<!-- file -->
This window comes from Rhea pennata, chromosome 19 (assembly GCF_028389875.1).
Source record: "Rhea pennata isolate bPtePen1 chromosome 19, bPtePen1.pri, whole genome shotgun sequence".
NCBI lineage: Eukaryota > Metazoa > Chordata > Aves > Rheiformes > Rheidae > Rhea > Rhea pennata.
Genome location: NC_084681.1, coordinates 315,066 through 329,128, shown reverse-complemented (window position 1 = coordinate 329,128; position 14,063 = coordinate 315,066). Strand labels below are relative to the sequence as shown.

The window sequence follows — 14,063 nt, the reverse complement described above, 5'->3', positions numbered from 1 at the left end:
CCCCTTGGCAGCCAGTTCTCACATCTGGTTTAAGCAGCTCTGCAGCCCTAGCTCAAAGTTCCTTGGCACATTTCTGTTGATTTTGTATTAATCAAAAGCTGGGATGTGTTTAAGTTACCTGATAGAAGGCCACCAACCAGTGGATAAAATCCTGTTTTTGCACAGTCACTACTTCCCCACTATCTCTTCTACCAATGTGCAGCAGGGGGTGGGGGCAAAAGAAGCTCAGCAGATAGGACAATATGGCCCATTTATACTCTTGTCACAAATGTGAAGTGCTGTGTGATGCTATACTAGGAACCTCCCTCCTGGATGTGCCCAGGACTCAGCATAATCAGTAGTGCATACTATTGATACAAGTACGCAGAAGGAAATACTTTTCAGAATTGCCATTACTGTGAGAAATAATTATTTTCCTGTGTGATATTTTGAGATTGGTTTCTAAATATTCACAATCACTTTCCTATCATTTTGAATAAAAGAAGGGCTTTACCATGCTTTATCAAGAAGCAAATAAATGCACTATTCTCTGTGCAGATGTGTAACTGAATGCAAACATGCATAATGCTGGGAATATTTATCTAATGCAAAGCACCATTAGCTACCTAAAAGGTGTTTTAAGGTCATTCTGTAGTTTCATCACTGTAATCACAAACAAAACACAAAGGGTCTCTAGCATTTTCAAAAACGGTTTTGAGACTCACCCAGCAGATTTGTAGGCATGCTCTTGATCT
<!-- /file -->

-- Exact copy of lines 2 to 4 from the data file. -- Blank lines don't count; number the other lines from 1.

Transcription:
Source record: "Rhea pennata isolate bPtePen1 chromosome 19, bPtePen1.pri, whole genome shotgun sequence".
NCBI lineage: Eukaryota > Metazoa > Chordata > Aves > Rheiformes > Rheidae > Rhea > Rhea pennata.
Genome location: NC_084681.1, coordinates 315,066 through 329,128, shown reverse-complemented (window position 1 = coordinate 329,128; position 14,063 = coordinate 315,066). Strand labels below are relative to the sequence as shown.